Ruining Hou, January 16, 2019, https://www.jiemian.com/article/2798250.html;
Shivani Singh and Muyu Xu, Jan 16, 2020, Reuters, https://www.reuters.com/article/us-china-economy-output-oil/chinas-2019-and-december-crude-oil-runs-hit-record-highs-idUSKBN1ZG0AS;
Muyu Xu, Shu Zhang, and Devika Krishna Kumar, Feb 13, 2020, Reuters, https://www.reuters.com/article/us-china-health-oil-storage/stranded-tankers-full-storage-tanks-coronavirus-leads-to-crude-glut-in-china-idUSKBN2072NR;
China Electricity Council, April 26, 2020, https://www.cec.org.cn/detail/index.html?1-281670.

 

Future Directions

The data collated and presented to date in the map account for a significant portion of total known capacity in China. We will frequently update the map as we learn more about infrastructure we already have included, as well as newly constructed facilities and those we were not aware of before.

An immediate focus centers on the question of what is missing from the China Energy Map that could make it better. One weakness of the existing map is that it provides solid coverage of asset stock and designed capacity, but not the physical flows through that stock. Accordingly, the map would benefit greatly from including real time data[1] that could be updated on a regular basis, such as pipeline flow, refinery runs, inventory changes, tanker offloading, and real-time electricity output by plant.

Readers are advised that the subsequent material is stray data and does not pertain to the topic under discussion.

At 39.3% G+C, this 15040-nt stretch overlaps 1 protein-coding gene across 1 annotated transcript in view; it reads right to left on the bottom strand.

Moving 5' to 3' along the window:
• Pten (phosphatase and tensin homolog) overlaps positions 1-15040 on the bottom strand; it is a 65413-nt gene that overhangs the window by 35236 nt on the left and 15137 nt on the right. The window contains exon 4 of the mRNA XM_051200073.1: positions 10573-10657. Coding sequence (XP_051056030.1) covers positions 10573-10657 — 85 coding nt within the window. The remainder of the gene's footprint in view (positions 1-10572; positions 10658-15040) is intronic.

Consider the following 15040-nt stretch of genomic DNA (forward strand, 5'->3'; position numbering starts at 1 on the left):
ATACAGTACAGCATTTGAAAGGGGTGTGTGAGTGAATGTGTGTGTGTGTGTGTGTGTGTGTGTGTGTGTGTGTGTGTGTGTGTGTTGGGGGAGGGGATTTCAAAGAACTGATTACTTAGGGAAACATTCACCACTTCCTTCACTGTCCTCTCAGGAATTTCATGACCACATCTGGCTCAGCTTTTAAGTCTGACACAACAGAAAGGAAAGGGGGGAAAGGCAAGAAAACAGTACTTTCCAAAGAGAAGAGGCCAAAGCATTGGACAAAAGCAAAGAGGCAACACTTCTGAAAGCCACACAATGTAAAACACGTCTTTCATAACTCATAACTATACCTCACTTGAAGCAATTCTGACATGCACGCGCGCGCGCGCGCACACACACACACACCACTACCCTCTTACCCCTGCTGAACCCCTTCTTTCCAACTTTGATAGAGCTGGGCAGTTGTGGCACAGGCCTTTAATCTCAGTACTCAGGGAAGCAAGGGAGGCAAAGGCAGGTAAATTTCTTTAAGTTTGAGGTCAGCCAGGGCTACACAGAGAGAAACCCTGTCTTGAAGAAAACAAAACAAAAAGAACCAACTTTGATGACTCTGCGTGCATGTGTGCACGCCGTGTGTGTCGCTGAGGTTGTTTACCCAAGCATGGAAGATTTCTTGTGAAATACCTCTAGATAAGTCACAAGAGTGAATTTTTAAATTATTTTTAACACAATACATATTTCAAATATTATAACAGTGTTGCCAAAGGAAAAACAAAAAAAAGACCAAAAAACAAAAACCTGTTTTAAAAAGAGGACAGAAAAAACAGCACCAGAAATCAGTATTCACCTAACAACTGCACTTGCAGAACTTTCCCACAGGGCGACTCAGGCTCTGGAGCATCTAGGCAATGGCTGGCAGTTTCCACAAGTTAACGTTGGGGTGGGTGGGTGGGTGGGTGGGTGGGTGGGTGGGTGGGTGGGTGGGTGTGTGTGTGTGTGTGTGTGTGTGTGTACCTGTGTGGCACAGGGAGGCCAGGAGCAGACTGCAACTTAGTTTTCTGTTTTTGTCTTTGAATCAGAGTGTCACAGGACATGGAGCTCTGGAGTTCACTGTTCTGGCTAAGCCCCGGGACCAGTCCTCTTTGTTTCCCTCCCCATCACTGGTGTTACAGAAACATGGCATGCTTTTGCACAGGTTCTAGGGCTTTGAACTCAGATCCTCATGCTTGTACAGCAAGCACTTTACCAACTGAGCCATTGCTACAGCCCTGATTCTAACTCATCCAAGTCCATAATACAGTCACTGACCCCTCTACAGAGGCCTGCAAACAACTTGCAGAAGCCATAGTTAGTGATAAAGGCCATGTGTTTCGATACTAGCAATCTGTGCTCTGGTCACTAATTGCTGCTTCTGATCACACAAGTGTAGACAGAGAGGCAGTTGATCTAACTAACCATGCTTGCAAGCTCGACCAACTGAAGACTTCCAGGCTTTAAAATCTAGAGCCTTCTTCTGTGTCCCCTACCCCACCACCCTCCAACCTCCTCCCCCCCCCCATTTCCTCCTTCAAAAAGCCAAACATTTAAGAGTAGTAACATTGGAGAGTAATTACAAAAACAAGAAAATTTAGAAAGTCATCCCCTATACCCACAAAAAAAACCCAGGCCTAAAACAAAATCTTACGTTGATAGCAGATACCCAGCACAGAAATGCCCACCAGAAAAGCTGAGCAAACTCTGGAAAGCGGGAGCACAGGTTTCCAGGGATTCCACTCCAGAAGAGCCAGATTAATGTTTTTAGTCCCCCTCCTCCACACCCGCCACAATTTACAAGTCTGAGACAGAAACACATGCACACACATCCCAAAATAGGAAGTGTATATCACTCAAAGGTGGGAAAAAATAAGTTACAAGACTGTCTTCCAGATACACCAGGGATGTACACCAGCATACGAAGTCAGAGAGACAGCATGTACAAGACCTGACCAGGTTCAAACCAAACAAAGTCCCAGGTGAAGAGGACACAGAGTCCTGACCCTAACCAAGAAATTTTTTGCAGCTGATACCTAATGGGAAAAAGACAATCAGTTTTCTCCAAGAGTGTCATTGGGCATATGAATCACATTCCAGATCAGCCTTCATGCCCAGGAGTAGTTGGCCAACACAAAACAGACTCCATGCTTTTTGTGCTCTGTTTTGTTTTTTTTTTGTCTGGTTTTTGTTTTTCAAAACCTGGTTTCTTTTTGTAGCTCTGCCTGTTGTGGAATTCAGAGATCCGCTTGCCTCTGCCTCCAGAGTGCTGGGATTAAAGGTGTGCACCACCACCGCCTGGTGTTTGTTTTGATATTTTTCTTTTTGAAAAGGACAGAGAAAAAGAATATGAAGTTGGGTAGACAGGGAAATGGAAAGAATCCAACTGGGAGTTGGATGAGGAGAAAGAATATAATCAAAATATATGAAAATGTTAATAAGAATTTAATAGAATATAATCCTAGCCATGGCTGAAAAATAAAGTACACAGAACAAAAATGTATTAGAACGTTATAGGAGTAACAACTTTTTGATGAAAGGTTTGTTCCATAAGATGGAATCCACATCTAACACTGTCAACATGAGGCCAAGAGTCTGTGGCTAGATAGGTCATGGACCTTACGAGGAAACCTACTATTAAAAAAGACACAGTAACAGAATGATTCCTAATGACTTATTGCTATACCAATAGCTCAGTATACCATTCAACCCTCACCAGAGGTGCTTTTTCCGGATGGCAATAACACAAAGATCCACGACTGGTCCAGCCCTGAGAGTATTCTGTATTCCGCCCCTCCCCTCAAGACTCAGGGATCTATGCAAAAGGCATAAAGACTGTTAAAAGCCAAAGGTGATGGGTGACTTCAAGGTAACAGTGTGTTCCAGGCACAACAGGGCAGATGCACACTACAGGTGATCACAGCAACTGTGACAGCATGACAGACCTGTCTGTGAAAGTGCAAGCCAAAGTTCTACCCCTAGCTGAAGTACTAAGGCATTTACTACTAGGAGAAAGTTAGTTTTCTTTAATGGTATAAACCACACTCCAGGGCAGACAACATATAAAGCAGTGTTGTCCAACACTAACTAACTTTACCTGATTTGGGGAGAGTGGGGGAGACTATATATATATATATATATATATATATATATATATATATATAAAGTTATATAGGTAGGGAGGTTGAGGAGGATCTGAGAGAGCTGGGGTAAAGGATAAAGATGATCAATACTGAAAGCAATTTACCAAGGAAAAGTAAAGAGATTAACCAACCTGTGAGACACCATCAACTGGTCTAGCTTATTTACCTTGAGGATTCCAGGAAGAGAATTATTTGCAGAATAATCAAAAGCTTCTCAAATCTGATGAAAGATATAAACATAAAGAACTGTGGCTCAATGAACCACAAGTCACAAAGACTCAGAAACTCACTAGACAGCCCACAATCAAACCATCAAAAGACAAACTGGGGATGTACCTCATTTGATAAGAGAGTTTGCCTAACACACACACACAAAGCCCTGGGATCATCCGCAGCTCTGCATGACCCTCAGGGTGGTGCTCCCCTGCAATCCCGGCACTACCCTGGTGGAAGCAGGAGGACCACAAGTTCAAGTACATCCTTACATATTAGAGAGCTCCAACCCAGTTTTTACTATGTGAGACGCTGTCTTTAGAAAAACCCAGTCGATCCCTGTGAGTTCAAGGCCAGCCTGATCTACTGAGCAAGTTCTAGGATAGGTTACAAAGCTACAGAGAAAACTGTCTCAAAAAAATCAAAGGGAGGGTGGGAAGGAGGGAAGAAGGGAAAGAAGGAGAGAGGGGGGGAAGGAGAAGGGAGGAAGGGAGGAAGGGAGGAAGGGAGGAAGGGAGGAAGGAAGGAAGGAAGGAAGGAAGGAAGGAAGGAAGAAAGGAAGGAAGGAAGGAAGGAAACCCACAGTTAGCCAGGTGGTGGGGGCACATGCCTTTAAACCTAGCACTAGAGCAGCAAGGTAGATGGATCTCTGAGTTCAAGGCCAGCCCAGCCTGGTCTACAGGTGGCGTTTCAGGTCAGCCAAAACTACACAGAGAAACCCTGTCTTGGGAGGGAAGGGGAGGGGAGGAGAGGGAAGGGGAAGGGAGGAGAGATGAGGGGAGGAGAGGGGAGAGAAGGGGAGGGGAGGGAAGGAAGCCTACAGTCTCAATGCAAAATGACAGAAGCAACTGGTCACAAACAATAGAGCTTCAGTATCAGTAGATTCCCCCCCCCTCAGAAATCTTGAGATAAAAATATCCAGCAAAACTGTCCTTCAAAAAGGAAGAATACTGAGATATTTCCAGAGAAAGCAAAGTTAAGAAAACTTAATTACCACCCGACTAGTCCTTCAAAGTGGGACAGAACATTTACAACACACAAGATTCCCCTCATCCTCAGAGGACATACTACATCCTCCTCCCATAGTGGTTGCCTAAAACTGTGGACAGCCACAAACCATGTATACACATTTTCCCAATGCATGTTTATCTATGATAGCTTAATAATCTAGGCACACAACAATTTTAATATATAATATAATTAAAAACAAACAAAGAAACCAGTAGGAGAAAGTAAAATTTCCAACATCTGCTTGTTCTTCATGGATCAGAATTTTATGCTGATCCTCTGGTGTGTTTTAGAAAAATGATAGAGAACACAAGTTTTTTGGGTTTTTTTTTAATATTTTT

As the map continues to evolve, we plan to include additional infrastructure layers such as EV manufacturing sites, battery mineral mines and processing plants, and ultimately natural gas infrastructure (pipelines, storage sites, LNG terminals and processing plants) to the China Energy Map. We welcome formal and informal collaboration with other parties who would like to provide data that enhances the map, and who are willing to do so under an open source philosophy. Interested parties can contact the author(s) at elsie.hung@rice.edu.


Appendix I: Data and Methodology

Data